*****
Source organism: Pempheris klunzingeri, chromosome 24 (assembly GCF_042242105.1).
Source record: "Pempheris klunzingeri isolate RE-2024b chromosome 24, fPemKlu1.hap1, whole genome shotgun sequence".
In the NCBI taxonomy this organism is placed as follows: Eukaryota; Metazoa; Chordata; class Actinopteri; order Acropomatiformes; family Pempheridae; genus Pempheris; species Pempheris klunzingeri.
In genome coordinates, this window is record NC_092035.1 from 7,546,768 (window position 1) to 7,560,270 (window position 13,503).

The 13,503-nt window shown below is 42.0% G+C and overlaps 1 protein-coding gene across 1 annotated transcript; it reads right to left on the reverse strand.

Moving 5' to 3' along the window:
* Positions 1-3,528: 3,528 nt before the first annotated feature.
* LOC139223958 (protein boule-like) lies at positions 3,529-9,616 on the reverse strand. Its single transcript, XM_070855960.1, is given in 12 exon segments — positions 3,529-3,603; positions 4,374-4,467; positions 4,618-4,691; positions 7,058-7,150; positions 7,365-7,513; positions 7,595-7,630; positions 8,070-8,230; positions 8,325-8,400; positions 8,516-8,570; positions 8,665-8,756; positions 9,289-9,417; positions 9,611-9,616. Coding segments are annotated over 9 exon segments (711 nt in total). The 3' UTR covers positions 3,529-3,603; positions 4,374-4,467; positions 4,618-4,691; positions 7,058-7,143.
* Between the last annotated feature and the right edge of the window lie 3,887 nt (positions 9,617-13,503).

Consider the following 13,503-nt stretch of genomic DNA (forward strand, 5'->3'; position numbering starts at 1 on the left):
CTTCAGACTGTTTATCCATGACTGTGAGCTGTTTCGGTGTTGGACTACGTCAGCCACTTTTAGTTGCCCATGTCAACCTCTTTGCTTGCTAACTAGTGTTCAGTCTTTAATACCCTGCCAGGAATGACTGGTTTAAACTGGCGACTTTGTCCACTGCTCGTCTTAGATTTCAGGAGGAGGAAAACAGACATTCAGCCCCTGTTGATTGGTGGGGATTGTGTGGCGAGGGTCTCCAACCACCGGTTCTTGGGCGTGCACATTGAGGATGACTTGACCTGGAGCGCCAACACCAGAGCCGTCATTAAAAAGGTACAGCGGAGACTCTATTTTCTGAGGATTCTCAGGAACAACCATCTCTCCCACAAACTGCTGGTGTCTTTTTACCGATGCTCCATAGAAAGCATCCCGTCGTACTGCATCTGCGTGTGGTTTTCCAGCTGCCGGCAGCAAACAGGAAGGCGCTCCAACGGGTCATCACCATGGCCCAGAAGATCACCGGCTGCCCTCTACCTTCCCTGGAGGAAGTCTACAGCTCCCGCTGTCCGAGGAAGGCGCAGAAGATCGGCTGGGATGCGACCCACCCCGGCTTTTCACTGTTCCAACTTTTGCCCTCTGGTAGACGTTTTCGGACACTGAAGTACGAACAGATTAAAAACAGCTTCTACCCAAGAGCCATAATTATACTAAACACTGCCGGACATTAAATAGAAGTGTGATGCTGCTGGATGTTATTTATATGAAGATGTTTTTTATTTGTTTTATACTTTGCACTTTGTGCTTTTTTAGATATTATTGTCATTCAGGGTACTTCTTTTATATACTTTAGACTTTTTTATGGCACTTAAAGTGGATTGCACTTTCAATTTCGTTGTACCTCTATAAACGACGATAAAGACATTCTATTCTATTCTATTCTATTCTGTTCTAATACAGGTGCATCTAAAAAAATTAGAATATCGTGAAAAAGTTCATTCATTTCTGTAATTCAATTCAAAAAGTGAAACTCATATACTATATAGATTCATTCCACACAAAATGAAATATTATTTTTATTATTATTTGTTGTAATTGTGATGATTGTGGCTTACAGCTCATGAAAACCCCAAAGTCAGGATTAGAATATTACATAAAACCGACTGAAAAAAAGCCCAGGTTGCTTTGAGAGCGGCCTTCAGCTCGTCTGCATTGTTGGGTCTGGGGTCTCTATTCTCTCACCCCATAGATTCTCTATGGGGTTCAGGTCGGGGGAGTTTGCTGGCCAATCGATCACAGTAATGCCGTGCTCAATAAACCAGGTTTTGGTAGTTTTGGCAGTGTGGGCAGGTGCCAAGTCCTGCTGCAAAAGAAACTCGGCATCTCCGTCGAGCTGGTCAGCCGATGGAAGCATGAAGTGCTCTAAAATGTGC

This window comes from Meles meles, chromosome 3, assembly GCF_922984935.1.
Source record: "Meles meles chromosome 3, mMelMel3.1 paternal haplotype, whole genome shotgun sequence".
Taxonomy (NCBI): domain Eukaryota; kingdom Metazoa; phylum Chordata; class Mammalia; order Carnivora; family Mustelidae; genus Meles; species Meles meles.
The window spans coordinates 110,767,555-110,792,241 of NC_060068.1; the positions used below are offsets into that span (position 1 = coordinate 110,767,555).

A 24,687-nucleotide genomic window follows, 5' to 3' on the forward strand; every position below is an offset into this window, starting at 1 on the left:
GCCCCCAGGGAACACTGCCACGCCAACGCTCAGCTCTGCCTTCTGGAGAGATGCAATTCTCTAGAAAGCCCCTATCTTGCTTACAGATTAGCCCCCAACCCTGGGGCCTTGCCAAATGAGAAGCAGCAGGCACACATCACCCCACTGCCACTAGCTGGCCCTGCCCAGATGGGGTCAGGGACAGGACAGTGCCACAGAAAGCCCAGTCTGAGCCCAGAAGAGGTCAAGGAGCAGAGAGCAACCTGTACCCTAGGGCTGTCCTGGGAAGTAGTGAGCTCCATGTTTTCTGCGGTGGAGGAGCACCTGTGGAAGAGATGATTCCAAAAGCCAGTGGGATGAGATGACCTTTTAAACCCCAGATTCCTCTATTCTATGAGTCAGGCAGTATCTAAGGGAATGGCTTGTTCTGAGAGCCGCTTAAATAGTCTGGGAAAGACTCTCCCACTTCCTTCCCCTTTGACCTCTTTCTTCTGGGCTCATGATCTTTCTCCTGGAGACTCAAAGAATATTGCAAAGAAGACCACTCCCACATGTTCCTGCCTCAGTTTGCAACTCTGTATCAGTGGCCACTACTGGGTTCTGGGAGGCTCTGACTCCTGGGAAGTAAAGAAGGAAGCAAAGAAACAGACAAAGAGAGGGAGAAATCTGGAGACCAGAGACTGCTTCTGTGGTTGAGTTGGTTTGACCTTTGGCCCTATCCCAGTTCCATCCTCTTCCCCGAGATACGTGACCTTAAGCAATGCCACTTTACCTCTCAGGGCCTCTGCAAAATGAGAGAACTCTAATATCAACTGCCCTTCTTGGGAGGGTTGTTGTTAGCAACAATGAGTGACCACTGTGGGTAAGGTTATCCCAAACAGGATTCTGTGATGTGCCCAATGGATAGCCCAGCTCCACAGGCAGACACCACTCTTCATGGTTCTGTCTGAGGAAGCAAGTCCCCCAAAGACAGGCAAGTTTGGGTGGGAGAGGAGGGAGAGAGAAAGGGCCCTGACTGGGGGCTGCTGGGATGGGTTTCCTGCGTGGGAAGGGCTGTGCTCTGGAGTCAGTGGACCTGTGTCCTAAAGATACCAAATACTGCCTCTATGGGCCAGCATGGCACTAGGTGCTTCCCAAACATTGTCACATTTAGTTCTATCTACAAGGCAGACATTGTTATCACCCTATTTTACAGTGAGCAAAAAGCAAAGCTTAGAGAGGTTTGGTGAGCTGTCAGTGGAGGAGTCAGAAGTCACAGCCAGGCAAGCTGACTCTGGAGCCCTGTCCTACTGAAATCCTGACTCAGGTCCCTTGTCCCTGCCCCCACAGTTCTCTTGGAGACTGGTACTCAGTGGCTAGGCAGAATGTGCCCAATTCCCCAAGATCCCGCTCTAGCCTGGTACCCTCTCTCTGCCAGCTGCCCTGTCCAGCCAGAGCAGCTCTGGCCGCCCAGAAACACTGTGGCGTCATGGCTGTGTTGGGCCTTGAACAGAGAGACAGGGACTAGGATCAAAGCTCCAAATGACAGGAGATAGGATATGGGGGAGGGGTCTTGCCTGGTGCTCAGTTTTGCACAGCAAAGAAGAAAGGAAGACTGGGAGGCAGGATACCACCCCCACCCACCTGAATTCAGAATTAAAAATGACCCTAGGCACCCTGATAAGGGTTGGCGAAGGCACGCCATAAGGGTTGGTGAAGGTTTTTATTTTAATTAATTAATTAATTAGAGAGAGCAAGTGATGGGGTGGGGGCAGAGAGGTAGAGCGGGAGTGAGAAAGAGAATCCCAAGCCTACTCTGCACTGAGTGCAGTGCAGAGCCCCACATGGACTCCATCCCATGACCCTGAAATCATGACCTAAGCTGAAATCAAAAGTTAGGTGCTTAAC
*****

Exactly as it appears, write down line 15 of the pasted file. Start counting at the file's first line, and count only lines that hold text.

The window spans coordinates 110,767,555-110,792,241 of NC_060068.1; the positions used below are offsets into that span (position 1 = coordinate 110,767,555).